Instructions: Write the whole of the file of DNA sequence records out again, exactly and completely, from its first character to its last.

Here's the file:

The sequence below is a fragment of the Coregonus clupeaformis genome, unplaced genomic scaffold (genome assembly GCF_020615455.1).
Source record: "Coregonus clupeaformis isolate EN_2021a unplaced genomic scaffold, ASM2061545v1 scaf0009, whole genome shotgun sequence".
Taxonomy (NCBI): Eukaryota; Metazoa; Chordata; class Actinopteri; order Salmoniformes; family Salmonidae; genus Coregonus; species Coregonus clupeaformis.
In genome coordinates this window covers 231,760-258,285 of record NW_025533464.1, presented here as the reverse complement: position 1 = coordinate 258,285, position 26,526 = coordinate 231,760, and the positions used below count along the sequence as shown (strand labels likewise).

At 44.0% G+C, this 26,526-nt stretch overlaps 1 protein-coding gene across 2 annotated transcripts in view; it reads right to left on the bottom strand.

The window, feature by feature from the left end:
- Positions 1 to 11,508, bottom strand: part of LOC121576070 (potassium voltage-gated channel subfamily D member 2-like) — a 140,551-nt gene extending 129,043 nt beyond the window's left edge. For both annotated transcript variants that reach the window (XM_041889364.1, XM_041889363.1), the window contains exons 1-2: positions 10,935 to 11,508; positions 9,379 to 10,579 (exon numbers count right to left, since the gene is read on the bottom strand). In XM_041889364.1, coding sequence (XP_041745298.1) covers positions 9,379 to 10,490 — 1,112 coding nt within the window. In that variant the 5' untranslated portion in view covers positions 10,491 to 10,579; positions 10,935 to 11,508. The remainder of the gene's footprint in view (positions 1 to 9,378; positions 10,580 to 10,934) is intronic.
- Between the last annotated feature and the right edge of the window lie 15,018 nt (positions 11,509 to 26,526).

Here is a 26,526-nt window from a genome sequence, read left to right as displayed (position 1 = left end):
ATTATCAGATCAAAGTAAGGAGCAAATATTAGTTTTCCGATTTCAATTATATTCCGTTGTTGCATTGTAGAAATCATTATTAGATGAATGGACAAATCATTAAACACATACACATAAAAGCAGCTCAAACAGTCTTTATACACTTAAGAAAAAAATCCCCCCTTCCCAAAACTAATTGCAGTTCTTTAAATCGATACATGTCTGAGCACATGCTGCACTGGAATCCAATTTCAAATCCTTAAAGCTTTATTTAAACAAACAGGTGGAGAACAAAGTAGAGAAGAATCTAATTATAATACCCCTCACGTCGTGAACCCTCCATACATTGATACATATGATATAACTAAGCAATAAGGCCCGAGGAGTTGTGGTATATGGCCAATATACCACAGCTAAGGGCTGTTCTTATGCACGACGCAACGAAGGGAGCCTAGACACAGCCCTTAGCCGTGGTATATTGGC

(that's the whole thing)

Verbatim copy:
The sequence below is a fragment of the Coregonus clupeaformis genome, unplaced genomic scaffold (genome assembly GCF_020615455.1).
Source record: "Coregonus clupeaformis isolate EN_2021a unplaced genomic scaffold, ASM2061545v1 scaf0009, whole genome shotgun sequence".
Taxonomy (NCBI): Eukaryota; Metazoa; Chordata; class Actinopteri; order Salmoniformes; family Salmonidae; genus Coregonus; species Coregonus clupeaformis.
In genome coordinates this window covers 231,760-258,285 of record NW_025533464.1, presented here as the reverse complement: position 1 = coordinate 258,285, position 26,526 = coordinate 231,760, and the positions used below count along the sequence as shown (strand labels likewise).

At 44.0% G+C, this 26,526-nt stretch overlaps 1 protein-coding gene across 2 annotated transcripts in view; it reads right to left on the bottom strand.

The window, feature by feature from the left end:
- Positions 1 to 11,508, bottom strand: part of LOC121576070 (potassium voltage-gated channel subfamily D member 2-like) — a 140,551-nt gene extending 129,043 nt beyond the window's left edge. For both annotated transcript variants that reach the window (XM_041889364.1, XM_041889363.1), the window contains exons 1-2: positions 10,935 to 11,508; positions 9,379 to 10,579 (exon numbers count right to left, since the gene is read on the bottom strand). In XM_041889364.1, coding sequence (XP_041745298.1) covers positions 9,379 to 10,490 — 1,112 coding nt within the window. In that variant the 5' untranslated portion in view covers positions 10,491 to 10,579; positions 10,935 to 11,508. The remainder of the gene's footprint in view (positions 1 to 9,378; positions 10,580 to 10,934) is intronic.
- Between the last annotated feature and the right edge of the window lie 15,018 nt (positions 11,509 to 26,526).

Here is a 26,526-nt window from a genome sequence, read left to right as displayed (position 1 = left end):
ATTATCAGATCAAAGTAAGGAGCAAATATTAGTTTTCCGATTTCAATTATATTCCGTTGTTGCATTGTAGAAATCATTATTAGATGAATGGACAAATCATTAAACACATACACATAAAAGCAGCTCAAACAGTCTTTATACACTTAAGAAAAAAATCCCCCCTTCCCAAAACTAATTGCAGTTCTTTAAATCGATACATGTCTGAGCACATGCTGCACTGGAATCCAATTTCAAATCCTTAAAGCTTTATTTAAACAAACAGGTGGAGAACAAAGTAGAGAAGAATCTAATTATAATACCCCTCACGTCGTGAACCCTCCATACATTGATACATATGATATAACTAAGCAATAAGGCCCGAGGAGTTGTGGTATATGGCCAATATACCACAGCTAAGGGCTGTTCTTATGCACGACGCAACGAAGGGAGCCTAGACACAGCCCTTAGCCGTGGTATATTGGC